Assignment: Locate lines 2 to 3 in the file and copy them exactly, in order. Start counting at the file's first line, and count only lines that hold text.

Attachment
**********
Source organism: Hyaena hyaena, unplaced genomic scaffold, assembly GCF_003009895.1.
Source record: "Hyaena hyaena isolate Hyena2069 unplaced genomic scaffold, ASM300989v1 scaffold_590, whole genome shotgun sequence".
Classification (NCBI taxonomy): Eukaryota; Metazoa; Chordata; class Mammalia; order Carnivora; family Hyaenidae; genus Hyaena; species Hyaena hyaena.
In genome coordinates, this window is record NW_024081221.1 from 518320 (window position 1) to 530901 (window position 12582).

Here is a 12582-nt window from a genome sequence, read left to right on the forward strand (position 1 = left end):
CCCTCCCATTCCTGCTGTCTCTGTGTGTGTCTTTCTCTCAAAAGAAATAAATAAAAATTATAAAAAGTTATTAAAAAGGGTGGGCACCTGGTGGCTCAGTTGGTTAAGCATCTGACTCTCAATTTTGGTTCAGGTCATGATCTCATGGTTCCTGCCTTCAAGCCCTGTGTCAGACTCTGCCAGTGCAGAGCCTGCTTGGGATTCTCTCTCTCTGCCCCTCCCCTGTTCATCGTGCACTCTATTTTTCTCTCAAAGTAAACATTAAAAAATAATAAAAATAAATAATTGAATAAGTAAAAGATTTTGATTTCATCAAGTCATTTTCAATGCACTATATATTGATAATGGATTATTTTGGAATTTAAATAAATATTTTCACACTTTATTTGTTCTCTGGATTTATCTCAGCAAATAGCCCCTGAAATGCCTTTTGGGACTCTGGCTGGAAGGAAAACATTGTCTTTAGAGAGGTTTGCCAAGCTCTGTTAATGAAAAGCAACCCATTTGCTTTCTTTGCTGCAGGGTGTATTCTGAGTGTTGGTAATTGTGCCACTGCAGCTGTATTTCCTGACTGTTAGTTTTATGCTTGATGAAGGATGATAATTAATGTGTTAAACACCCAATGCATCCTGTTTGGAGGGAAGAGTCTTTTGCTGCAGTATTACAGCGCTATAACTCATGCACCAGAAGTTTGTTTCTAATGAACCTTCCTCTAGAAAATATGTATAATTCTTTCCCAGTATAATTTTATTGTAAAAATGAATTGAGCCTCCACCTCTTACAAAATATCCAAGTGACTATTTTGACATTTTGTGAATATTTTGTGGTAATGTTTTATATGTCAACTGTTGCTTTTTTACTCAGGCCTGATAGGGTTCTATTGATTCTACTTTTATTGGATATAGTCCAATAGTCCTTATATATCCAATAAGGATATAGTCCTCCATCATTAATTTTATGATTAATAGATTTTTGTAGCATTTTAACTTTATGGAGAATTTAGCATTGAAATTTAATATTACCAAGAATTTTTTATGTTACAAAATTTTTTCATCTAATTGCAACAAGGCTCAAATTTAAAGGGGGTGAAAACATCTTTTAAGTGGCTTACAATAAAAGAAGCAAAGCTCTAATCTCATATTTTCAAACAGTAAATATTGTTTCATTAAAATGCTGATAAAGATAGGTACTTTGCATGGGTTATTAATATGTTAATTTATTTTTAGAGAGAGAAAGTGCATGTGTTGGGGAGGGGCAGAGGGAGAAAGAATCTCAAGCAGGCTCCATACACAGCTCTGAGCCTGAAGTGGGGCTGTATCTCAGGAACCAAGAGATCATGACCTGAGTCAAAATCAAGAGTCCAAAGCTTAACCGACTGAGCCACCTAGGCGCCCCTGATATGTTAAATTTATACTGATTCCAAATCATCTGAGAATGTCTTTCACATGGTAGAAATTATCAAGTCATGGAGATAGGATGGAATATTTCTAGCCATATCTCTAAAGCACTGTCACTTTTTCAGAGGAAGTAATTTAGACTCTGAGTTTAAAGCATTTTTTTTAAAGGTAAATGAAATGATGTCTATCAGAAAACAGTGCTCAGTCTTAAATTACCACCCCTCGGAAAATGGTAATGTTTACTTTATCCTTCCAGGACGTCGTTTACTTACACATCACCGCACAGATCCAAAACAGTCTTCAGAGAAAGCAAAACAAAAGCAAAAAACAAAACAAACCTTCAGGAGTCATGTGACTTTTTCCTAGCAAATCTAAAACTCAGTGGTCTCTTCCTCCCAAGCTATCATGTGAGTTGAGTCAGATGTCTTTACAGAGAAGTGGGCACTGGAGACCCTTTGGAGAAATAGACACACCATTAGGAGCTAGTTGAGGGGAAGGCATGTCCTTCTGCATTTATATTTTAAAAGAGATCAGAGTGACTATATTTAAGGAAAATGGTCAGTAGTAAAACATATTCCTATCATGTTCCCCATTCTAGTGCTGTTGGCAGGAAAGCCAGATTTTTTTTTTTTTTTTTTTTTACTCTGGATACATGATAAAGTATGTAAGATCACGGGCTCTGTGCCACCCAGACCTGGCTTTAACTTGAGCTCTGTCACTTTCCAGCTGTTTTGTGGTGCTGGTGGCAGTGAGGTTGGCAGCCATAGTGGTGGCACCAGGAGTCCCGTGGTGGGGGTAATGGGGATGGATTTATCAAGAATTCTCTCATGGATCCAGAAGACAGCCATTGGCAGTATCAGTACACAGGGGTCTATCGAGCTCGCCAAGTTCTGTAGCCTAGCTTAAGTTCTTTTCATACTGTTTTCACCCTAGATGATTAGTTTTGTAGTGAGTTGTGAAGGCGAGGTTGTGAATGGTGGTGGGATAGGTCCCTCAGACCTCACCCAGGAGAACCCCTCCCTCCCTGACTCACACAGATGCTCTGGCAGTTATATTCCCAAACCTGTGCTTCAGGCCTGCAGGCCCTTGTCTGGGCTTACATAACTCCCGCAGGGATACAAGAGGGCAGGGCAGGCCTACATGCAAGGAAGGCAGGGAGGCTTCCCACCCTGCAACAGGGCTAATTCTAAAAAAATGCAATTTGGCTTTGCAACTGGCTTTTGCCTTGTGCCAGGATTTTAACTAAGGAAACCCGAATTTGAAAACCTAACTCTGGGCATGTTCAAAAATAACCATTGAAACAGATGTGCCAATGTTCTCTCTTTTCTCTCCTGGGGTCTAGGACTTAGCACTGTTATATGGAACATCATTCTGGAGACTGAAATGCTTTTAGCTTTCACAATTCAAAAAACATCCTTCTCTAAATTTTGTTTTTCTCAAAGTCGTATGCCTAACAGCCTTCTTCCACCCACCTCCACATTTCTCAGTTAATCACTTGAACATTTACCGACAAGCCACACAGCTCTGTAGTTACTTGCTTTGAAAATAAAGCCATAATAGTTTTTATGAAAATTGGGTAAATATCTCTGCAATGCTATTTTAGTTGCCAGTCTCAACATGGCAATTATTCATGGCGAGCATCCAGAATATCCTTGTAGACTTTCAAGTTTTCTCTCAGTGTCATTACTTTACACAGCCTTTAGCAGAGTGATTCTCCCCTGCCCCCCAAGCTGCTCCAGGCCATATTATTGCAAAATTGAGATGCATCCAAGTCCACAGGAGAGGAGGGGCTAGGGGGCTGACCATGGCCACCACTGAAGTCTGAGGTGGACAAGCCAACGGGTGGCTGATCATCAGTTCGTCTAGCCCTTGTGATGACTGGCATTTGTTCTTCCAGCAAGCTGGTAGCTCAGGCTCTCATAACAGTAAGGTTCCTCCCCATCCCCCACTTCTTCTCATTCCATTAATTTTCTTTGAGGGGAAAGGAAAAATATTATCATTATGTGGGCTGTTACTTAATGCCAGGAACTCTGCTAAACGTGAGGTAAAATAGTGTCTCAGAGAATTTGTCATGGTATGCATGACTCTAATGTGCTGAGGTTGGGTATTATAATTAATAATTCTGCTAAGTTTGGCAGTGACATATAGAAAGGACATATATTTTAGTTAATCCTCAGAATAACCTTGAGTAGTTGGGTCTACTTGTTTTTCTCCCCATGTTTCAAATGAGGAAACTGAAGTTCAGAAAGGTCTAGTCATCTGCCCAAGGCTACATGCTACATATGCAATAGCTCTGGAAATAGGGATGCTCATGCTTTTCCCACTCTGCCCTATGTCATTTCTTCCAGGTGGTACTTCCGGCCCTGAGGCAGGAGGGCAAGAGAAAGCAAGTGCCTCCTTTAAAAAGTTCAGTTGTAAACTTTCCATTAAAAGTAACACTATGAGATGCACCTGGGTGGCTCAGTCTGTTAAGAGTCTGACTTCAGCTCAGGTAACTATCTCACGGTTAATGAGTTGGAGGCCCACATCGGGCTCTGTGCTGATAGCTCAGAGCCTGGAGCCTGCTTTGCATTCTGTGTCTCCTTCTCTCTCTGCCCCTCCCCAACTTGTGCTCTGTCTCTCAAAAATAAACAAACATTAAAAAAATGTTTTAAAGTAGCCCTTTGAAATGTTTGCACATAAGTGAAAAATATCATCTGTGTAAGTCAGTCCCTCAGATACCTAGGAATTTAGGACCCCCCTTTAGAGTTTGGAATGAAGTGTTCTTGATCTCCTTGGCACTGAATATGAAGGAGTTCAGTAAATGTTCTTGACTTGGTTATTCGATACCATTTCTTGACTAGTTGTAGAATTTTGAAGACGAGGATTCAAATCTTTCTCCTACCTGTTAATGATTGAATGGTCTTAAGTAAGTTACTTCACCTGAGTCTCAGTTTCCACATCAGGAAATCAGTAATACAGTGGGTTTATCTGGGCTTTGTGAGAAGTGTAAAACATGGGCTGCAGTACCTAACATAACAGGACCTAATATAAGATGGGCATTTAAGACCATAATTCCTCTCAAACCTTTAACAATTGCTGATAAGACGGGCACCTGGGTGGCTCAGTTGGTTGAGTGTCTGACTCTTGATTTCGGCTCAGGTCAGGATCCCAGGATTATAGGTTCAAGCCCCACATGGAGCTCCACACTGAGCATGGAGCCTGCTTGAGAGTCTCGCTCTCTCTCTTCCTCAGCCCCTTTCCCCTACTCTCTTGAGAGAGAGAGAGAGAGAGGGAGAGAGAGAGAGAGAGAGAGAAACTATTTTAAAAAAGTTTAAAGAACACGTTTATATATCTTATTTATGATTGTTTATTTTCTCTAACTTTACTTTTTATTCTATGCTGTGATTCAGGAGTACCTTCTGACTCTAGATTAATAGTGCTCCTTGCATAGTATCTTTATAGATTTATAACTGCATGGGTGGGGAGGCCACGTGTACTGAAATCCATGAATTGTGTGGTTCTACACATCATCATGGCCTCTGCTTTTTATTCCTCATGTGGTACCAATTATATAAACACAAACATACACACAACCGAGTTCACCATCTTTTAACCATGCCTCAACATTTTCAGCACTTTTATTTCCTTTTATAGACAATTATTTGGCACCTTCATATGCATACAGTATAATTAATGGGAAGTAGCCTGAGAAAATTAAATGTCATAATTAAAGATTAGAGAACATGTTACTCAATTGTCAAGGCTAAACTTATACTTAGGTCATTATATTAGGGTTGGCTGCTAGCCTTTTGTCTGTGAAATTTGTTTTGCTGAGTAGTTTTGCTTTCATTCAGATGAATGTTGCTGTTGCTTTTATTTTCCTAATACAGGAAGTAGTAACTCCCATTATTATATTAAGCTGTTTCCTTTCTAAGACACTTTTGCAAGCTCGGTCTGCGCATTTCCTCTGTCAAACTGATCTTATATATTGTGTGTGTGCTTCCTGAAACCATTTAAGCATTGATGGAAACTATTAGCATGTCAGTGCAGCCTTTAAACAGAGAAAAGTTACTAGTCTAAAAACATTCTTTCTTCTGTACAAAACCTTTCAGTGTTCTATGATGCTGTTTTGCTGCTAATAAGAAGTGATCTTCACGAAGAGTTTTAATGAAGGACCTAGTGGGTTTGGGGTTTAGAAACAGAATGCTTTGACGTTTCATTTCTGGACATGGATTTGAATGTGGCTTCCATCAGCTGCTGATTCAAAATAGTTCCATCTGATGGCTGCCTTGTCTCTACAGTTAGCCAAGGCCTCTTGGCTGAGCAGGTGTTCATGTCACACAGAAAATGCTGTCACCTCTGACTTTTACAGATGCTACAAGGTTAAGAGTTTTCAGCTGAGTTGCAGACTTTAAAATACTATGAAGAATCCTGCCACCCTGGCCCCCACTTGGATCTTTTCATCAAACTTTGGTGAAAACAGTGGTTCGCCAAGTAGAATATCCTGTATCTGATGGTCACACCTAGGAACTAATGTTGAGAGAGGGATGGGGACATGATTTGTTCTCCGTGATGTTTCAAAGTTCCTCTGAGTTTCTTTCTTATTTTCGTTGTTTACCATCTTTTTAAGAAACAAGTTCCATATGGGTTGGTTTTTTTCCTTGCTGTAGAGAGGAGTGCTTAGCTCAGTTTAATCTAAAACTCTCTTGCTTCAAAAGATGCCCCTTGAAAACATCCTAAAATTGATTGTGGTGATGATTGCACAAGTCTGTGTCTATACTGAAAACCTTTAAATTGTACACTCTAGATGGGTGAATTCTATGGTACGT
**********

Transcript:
Source record: "Hyaena hyaena isolate Hyena2069 unplaced genomic scaffold, ASM300989v1 scaffold_590, whole genome shotgun sequence".
Classification (NCBI taxonomy): Eukaryota; Metazoa; Chordata; class Mammalia; order Carnivora; family Hyaenidae; genus Hyaena; species Hyaena hyaena.